Usually, physical arousal and sexual thoughts go hand in hand. You don’t often pop a boner when you’re awake without having some kind of sexy stimulus.

But there is such a thing called “restless genital syndrome” (RGS), which describes a feeling of persistent genital arousal that occurs without sexualdesire. It’s a totally legitimate disorder, and not just a fake medical excuse for being horny.

Until the first case affecting a man made headlines last year, the weird affliction was thought only to occur in women. Alas, it’s an equal opportunity offender after all.

Here’s everything you need to know about RGS.

How Do I Know I Have Restless Genital Syndrome?

If you experience throbbing, tingling, or sensitivity in your genitals—but with zero sexual thoughts, you might have RGS.

“The guy we encountered said he was always on the verge of orgasm, but he wasn’t turned on,” says report author Tobias Köhler, M.D., associate professor and residency program director at Southern Illinois University School of Medicine’s Division of Urology.

Beyond that, the symptoms seem to vary. Sometimes motion or stimulation (like riding a bike) will provoke an episode of RGS. Other times, the condition strikes when you’re simply sitting or lying down. And while episodes can be accompanied by an erection, they don’t have to be.

The one thing all instances have in common: RGS is said to feel intrusive and unwanted rather than pleasurable.

And there’s not really much you can do—besides taking matters into your own hands—to stop the feeling. “That’s why these individuals bring themselves to orgasm, because it feels like that is what will relieve the sensation,” says report coauthor Brad Stevenson, M.D., a urology resident at Southern Illinois University School of Medicine.

What’s Really Going on Down There?

RGS occurs in about 1 percent of women, and so far, has only been diagnosed in a handful of men. But there are probably more guys out there with the condition—and as it gets more attention, more might come forward. Men who may actually have RGS might have just thought that they had an unusually high sex drive.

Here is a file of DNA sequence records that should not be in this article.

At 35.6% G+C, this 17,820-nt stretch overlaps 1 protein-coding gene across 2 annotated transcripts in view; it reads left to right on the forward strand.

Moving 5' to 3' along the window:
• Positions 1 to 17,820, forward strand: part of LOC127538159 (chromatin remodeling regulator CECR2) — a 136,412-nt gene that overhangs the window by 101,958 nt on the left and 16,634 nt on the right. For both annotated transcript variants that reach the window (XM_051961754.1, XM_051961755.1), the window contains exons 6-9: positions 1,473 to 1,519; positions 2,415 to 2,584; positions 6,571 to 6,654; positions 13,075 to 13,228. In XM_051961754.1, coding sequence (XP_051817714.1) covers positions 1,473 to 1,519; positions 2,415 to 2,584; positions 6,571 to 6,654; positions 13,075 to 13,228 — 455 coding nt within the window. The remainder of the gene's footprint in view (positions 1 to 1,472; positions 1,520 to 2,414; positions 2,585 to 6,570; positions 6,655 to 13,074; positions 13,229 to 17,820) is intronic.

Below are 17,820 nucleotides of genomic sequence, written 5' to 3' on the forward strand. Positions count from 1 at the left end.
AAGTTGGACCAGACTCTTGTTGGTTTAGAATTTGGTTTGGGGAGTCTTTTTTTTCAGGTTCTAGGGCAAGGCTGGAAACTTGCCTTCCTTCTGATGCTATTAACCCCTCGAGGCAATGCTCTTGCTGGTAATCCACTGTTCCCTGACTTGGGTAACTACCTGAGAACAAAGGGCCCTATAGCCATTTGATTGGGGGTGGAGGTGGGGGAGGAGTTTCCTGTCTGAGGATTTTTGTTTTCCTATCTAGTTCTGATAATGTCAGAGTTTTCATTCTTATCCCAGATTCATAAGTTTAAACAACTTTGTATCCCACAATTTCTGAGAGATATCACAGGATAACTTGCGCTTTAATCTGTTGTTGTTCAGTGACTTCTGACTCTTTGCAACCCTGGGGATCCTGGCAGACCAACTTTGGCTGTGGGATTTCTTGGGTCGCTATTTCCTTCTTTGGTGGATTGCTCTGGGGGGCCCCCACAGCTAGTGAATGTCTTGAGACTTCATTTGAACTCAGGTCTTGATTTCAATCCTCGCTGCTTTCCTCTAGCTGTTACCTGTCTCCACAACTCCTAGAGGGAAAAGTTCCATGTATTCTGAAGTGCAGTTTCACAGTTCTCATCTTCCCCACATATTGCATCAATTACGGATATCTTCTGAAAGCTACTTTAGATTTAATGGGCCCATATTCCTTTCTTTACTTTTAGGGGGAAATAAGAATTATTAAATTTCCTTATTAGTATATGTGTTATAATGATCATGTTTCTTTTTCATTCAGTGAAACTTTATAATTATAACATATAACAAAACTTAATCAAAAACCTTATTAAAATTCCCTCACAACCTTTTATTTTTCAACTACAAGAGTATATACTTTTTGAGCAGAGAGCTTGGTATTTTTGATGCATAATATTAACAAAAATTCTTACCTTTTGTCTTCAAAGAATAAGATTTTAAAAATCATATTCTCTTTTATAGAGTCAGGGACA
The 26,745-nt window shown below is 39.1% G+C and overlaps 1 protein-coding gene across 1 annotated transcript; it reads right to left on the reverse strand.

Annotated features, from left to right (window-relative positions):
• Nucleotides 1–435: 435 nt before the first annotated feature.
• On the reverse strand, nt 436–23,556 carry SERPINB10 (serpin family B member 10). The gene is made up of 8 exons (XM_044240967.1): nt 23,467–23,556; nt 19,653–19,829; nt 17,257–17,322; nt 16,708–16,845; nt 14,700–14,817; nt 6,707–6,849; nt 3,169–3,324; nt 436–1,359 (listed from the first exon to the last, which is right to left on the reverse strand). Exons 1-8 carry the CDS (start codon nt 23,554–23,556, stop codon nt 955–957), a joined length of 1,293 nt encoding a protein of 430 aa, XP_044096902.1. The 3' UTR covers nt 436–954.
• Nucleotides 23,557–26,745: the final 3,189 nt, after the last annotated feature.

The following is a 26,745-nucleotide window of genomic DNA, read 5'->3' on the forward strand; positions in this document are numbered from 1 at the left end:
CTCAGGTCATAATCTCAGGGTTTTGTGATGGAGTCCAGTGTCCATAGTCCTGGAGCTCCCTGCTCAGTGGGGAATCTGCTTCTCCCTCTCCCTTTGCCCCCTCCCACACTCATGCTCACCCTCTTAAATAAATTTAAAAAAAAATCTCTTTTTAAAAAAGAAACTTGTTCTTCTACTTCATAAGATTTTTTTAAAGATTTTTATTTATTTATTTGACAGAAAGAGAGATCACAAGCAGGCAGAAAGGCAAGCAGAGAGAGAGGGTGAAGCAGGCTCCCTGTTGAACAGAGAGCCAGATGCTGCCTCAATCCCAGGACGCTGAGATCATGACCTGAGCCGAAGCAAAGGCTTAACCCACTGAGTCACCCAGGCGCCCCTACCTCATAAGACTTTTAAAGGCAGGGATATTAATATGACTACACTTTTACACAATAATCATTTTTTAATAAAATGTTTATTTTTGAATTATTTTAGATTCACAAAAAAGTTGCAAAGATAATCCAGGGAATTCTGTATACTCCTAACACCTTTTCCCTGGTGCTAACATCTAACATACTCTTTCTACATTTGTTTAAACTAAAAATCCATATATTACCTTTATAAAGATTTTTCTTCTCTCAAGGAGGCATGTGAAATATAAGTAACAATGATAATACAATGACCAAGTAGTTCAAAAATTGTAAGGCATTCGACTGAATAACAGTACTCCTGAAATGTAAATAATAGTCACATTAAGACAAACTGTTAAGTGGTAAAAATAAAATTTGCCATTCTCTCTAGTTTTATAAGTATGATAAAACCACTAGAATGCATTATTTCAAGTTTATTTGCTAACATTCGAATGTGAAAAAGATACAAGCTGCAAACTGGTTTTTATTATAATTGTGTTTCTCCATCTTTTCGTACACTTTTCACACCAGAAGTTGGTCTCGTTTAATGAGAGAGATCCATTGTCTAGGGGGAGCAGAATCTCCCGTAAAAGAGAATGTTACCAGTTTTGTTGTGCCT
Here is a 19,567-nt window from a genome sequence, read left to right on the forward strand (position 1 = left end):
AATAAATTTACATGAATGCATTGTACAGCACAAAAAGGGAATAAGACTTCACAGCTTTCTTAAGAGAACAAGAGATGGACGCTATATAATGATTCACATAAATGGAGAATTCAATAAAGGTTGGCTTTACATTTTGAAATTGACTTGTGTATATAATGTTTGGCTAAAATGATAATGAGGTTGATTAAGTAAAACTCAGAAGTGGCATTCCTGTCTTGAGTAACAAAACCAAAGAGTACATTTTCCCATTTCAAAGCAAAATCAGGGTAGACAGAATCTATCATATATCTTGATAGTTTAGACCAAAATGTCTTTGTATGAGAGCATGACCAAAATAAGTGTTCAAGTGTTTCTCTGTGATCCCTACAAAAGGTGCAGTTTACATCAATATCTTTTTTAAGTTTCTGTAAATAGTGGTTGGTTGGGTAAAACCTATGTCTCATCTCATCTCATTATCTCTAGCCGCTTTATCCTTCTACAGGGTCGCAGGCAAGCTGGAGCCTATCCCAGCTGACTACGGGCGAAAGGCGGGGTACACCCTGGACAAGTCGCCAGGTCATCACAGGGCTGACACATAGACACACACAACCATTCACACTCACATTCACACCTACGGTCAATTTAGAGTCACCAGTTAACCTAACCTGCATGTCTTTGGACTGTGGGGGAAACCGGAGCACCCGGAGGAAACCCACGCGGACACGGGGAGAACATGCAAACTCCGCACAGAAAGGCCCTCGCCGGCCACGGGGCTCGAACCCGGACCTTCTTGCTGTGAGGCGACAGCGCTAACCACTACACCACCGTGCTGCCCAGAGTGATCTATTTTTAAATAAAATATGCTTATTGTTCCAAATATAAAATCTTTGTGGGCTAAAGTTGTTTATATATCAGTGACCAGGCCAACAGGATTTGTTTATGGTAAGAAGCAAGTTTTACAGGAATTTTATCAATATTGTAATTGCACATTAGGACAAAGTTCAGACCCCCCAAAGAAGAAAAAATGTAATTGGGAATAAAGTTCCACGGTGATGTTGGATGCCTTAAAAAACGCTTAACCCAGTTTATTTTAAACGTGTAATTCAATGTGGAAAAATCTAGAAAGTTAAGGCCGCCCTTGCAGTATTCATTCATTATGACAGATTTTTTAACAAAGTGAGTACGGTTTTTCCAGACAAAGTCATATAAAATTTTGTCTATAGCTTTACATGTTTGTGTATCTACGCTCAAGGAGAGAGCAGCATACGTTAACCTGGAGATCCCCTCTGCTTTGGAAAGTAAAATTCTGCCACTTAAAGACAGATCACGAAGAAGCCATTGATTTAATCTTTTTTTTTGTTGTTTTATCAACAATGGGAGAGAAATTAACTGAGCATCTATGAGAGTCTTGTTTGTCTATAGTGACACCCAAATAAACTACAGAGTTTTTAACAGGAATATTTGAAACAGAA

Until experts can study potential patients, it’s hard for doctors to pinpoint what actually causes RGS. For now, the guess is that the disorder could stem from a sensory abnormality of the nerves that supply sensation to your penis.

It’s like the nerve signals in your penis are getting mixed up, Dr. Stevenson says. They send messages to your brain that something sexy is going on, when in reality, nothing is actually happening, he says.

There also seems to be some kind of connection between RGS and restless leg syndrome—a neurologic disorder that causes a throbbing or pulling sensation in the legs—though the common denominator is still unknown.

Is My Restless Genital Syndrome a Problem?

That kind of depends on your definition of “problem.” Because as far as docs can tell, there aren’t any negative health effects associated with RGS.

Still, the disorders can impose a hefty psychological burden. Randomly becoming aroused for no reason in the middle of, say, a meeting at work, can be pretty distracting. And if the sensations become really overwhelming, it might start to affect your social life.

“What makes this a disorder is if it causes you enough stress to seek attention for it,” says Dr. Stevenson.

If you feel like the problem is interfering with your life, talk with your doctor. Just know that since experts don’t understand the cause of RGS, there isn’t an established way to treat it yet.

But there are options to explore: A type of antidepressants called selective serotonin uptake inhibitors (SSRIs) often have the unintended side effect of lowering libido and making it harder to ejaculate—and for the case study’s patient, the meds helped without causing any negative side effects.

There have also been reports of others with the disorder finding relief from low doses of neurological drugs typically used to treat restless leg syndrome and Parkinson’s disease.

Even so, that doesn’t mean the treatments will work for everyone. For now, “it’s kind of a case-by-case basis,” Dr. Köhler says.

Source: Mens Health